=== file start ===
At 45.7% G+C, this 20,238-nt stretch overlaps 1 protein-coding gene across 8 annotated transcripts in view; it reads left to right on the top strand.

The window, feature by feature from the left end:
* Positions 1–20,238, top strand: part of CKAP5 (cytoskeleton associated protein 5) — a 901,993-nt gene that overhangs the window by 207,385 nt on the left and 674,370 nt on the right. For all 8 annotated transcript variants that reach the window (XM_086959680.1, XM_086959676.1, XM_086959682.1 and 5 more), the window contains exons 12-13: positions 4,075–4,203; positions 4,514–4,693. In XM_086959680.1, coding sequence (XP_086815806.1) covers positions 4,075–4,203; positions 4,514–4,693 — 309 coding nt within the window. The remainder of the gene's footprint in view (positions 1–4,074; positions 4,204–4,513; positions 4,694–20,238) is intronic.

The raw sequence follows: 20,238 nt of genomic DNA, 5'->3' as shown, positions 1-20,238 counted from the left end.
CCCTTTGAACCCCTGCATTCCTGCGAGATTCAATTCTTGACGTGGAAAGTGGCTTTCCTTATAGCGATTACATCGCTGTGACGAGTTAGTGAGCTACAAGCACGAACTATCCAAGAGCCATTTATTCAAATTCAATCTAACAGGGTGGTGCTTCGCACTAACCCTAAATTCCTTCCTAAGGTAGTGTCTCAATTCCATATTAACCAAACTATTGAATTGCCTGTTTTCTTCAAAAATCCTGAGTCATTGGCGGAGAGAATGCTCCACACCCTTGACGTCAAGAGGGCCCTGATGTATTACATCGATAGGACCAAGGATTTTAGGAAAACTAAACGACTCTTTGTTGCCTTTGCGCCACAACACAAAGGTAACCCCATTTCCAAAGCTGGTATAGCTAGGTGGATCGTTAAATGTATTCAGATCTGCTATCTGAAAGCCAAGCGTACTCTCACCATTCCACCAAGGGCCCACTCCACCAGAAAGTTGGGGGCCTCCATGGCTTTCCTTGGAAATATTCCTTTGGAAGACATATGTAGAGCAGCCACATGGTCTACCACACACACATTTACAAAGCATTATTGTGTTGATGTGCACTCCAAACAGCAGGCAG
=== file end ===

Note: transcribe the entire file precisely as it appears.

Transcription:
At 45.7% G+C, this 20,238-nt stretch overlaps 1 protein-coding gene across 8 annotated transcripts in view; it reads left to right on the top strand.

The window, feature by feature from the left end:
* Positions 1–20,238, top strand: part of CKAP5 (cytoskeleton associated protein 5) — a 901,993-nt gene that overhangs the window by 207,385 nt on the left and 674,370 nt on the right. For all 8 annotated transcript variants that reach the window (XM_086959680.1, XM_086959676.1, XM_086959682.1 and 5 more), the window contains exons 12-13: positions 4,075–4,203; positions 4,514–4,693. In XM_086959680.1, coding sequence (XP_086815806.1) covers positions 4,075–4,203; positions 4,514–4,693 — 309 coding nt within the window. The remainder of the gene's footprint in view (positions 1–4,074; positions 4,204–4,513; positions 4,694–20,238) is intronic.

The raw sequence follows: 20,238 nt of genomic DNA, 5'->3' as shown, positions 1-20,238 counted from the left end.
CCCTTTGAACCCCTGCATTCCTGCGAGATTCAATTCTTGACGTGGAAAGTGGCTTTCCTTATAGCGATTACATCGCTGTGACGAGTTAGTGAGCTACAAGCACGAACTATCCAAGAGCCATTTATTCAAATTCAATCTAACAGGGTGGTGCTTCGCACTAACCCTAAATTCCTTCCTAAGGTAGTGTCTCAATTCCATATTAACCAAACTATTGAATTGCCTGTTTTCTTCAAAAATCCTGAGTCATTGGCGGAGAGAATGCTCCACACCCTTGACGTCAAGAGGGCCCTGATGTATTACATCGATAGGACCAAGGATTTTAGGAAAACTAAACGACTCTTTGTTGCCTTTGCGCCACAACACAAAGGTAACCCCATTTCCAAAGCTGGTATAGCTAGGTGGATCGTTAAATGTATTCAGATCTGCTATCTGAAAGCCAAGCGTACTCTCACCATTCCACCAAGGGCCCACTCCACCAGAAAGTTGGGGGCCTCCATGGCTTTCCTTGGAAATATTCCTTTGGAAGACATATGTAGAGCAGCCACATGGTCTACCACACACACATTTACAAAGCATTATTGTGTTGATGTGCACTCCAAACAGCAGGCAG